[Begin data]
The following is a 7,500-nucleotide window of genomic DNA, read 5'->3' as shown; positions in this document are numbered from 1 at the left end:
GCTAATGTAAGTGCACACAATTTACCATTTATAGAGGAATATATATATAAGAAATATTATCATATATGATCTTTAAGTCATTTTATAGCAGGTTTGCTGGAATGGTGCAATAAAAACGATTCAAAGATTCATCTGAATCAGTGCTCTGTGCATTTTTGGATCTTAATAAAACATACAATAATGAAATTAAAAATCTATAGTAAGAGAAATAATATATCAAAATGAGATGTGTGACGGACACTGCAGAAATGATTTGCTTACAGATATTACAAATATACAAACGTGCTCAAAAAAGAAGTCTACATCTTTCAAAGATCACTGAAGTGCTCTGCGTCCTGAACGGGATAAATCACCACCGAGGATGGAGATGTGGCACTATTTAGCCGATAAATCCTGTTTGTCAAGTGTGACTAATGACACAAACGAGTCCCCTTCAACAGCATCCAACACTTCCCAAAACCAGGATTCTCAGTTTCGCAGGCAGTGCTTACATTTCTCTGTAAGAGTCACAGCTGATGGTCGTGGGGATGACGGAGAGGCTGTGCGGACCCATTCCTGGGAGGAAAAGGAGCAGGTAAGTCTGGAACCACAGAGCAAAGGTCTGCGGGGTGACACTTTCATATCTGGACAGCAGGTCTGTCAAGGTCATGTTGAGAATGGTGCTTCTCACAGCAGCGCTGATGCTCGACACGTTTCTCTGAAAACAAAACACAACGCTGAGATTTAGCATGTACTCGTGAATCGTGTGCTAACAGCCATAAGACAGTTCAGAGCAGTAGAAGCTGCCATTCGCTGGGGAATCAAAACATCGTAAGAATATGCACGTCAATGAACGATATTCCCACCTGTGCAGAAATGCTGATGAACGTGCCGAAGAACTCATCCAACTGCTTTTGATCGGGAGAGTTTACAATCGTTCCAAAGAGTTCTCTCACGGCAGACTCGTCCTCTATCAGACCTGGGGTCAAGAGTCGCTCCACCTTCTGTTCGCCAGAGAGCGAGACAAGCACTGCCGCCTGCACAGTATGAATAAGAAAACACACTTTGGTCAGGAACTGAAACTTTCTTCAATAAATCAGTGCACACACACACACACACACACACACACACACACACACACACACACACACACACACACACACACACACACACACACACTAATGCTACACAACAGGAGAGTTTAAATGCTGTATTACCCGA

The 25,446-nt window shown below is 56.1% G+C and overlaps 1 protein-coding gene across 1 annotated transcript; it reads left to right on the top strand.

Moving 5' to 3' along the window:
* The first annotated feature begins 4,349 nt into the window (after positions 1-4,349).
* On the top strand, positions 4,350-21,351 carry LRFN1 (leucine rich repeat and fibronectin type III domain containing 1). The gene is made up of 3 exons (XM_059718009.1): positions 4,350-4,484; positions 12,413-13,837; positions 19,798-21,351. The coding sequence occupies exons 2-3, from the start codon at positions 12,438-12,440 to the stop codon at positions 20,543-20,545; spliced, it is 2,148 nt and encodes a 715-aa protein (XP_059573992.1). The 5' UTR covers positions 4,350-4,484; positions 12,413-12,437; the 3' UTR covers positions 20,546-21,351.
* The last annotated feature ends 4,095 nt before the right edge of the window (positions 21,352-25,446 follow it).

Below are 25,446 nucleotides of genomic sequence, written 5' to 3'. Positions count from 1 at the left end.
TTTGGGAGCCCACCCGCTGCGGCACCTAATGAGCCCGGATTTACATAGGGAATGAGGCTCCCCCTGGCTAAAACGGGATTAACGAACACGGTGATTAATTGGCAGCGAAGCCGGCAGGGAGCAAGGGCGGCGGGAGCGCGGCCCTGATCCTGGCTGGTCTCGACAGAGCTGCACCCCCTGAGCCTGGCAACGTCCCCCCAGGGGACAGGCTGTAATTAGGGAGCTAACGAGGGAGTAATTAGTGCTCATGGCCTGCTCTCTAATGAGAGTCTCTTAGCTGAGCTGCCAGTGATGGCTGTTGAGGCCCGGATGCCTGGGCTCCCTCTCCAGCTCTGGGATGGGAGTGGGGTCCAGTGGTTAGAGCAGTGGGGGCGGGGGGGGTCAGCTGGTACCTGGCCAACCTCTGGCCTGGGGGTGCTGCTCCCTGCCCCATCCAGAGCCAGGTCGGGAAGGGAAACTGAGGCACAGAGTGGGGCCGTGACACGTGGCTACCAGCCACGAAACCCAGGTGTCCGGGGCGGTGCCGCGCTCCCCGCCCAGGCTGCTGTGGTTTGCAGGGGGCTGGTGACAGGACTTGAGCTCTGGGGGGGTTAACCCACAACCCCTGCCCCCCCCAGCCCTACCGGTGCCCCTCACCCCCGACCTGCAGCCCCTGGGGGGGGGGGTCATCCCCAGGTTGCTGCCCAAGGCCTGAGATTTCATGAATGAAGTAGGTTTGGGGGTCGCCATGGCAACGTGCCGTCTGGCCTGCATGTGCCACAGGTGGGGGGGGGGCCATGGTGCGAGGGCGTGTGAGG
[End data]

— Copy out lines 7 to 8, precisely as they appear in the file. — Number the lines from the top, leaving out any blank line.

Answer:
* The last annotated feature ends 4,095 nt before the right edge of the window (positions 21,352-25,446 follow it).

Below are 25,446 nucleotides of genomic sequence, written 5' to 3'. Positions count from 1 at the left end.